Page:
This physician decided
This physician decided

Be sure to get answers to these 4 compensation questions

Read PracticeLink articles by Drew Terry
Drew Terry

Table of Contents

Lots of factors go into determining how physicians get paid – and how much.

There’s the size and established compensation structure of a given organization. The type of practice can be a factor, along with whether it’s rural or urban. And of course there’s physician experience and expected responsibilities to consider.

As you search and interview for your first or next practice, salary isn’t the topic with which you want to start a conversation, but it is an important one to have. When that time comes, here are four questions you’ll want to get answered to help you understand how you’ll be paid:

 

  1. What’s the compensation mix?

There may be a base salary for the role, but it likely will be only one piece of your total compensation – especially the longer you’re in a role. Be sure your discussion confirms all the factors that go into the position’s total compensation.

Is there a base salary? Are there productivity incentives tied to relative value units (RVUs)? Are there any additional bonuses? And what percentage of the total compensation makes up each component?

 

  1. How long from the start date will I shift to a standard compensation model?

More often than not, your total compensation will include a mix of base salary and bonuses based on productivity. Some employers may start new hires with a standard base salary before transitioning them to the one involving a productivity model.

Knowing this – and when that transition takes place – helps you understand the timeframe you’ll have for the practice to begin reaching and exceeding those goals for you to earn your productivity incentives.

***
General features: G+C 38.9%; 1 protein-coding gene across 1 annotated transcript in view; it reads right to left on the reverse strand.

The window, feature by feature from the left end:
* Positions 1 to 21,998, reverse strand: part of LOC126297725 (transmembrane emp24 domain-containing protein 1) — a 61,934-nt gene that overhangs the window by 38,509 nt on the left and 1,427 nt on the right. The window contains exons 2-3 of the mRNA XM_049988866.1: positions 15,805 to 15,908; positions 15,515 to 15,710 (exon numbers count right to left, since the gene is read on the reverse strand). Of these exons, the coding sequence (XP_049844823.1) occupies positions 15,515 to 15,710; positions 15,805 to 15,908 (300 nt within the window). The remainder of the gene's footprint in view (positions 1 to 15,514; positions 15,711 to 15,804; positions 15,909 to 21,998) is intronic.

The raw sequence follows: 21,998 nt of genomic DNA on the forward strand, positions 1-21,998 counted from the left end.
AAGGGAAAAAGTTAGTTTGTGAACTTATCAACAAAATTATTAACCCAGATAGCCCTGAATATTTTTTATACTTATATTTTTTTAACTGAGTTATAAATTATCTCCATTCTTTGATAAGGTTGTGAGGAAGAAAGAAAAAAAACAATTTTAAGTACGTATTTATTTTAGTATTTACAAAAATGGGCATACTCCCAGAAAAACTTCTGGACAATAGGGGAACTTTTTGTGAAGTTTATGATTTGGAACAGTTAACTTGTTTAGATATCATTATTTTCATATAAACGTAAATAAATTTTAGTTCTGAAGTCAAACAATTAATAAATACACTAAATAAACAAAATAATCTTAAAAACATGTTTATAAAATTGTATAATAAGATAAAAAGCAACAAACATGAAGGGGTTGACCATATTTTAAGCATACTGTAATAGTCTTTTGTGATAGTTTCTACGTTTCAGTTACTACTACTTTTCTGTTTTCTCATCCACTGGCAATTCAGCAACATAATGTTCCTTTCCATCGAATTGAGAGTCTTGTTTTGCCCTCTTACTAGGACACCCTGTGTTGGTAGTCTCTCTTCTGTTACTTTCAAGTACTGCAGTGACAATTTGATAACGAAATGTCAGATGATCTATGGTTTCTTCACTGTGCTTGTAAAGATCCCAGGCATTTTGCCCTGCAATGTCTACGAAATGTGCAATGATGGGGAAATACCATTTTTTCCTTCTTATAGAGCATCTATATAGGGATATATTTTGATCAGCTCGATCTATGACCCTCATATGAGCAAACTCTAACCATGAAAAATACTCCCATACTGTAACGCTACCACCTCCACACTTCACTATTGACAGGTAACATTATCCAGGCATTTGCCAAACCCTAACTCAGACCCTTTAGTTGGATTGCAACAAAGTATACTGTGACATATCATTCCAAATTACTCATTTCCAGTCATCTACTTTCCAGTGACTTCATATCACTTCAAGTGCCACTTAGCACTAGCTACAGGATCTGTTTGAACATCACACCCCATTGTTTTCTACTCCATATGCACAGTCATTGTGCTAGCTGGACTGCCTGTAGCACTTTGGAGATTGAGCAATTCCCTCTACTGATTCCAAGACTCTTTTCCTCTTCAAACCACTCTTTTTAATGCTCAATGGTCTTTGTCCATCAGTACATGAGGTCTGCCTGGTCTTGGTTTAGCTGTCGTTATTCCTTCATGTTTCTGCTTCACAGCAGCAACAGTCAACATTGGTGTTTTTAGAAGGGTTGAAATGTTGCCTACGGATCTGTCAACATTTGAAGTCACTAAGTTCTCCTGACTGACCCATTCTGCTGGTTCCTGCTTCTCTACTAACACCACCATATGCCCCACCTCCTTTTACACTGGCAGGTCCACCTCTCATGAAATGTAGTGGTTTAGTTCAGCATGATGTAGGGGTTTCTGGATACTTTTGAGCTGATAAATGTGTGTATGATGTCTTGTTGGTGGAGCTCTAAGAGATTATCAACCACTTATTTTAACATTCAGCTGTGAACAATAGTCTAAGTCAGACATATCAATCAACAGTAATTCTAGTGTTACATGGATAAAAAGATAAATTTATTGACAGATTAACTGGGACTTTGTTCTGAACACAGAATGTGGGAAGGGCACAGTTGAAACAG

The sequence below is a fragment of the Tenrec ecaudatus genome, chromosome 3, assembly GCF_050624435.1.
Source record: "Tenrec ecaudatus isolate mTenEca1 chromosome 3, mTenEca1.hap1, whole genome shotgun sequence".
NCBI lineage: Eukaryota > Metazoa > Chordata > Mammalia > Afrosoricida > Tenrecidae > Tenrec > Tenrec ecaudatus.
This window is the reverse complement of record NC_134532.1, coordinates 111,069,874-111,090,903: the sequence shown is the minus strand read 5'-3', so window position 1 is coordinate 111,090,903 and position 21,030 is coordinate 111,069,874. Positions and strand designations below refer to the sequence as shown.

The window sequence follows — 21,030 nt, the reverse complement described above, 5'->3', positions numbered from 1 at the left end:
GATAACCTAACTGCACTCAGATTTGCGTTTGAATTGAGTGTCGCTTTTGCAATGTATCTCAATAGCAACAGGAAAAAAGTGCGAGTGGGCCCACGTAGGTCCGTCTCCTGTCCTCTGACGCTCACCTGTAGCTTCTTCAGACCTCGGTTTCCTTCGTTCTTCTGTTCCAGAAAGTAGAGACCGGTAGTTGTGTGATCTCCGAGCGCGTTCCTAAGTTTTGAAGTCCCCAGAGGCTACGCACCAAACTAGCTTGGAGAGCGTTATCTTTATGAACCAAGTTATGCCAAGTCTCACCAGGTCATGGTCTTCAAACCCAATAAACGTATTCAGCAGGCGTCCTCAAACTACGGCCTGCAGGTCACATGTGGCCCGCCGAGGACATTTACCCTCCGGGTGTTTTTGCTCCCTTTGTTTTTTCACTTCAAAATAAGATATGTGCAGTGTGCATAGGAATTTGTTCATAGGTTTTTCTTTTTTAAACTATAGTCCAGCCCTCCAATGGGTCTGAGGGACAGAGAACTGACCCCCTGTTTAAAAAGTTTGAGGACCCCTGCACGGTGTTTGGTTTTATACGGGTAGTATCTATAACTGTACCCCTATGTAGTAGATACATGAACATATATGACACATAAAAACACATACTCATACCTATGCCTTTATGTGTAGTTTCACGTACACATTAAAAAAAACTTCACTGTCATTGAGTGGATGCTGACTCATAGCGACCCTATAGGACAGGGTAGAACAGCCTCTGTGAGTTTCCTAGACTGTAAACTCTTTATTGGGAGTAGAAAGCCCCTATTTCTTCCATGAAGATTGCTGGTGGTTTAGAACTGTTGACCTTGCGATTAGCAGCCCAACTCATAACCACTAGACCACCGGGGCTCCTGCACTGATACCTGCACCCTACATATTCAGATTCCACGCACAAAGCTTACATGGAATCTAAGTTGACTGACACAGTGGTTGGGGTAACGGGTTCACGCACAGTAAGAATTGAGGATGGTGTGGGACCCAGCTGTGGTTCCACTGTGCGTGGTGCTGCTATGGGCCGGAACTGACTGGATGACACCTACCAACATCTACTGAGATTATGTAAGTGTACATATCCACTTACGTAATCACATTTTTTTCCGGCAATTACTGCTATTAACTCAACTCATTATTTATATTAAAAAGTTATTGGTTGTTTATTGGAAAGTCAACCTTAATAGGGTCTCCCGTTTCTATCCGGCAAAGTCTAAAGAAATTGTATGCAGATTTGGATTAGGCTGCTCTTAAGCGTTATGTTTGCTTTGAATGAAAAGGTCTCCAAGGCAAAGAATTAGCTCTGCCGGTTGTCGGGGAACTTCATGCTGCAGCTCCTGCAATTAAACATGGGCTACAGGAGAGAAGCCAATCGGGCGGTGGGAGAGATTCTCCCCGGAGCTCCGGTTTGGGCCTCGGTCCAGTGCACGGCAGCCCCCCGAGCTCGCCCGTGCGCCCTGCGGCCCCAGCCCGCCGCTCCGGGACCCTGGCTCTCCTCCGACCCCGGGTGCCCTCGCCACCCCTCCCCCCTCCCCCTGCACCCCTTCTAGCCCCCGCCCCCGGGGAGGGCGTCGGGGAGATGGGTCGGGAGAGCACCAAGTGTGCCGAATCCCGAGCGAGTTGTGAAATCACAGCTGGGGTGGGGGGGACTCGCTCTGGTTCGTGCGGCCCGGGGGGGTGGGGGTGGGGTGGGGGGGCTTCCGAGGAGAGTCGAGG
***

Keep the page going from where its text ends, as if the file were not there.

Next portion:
1. Are productivity incentives based on individual or group performance, or a mixture of both?

Simply knowing productivity affects your compensation level is one thing. It’s another one entirely to understand what thresholds must be met – and by whom – to reach and exceed those goals.

Be sure you learn whether productivity goals are tied to your individual performance, which puts more of the onus on you, or to the entire practice. It may also help to understand how often those goals are reached, along with the most common reasons the practice may fall short.

 

  1. Can you describe the organization’s culture?

That’s right. Knowing about culture helps you gain a better understanding of the compensation model, too.

 

An organization’s culture may help explain why its pay is structured the way it is. With this understanding, you can better identify areas in the contract they may be willing to negotiate – and others they aren’t.

Read PracticeLink articles by Drew Terry

Drew Terry

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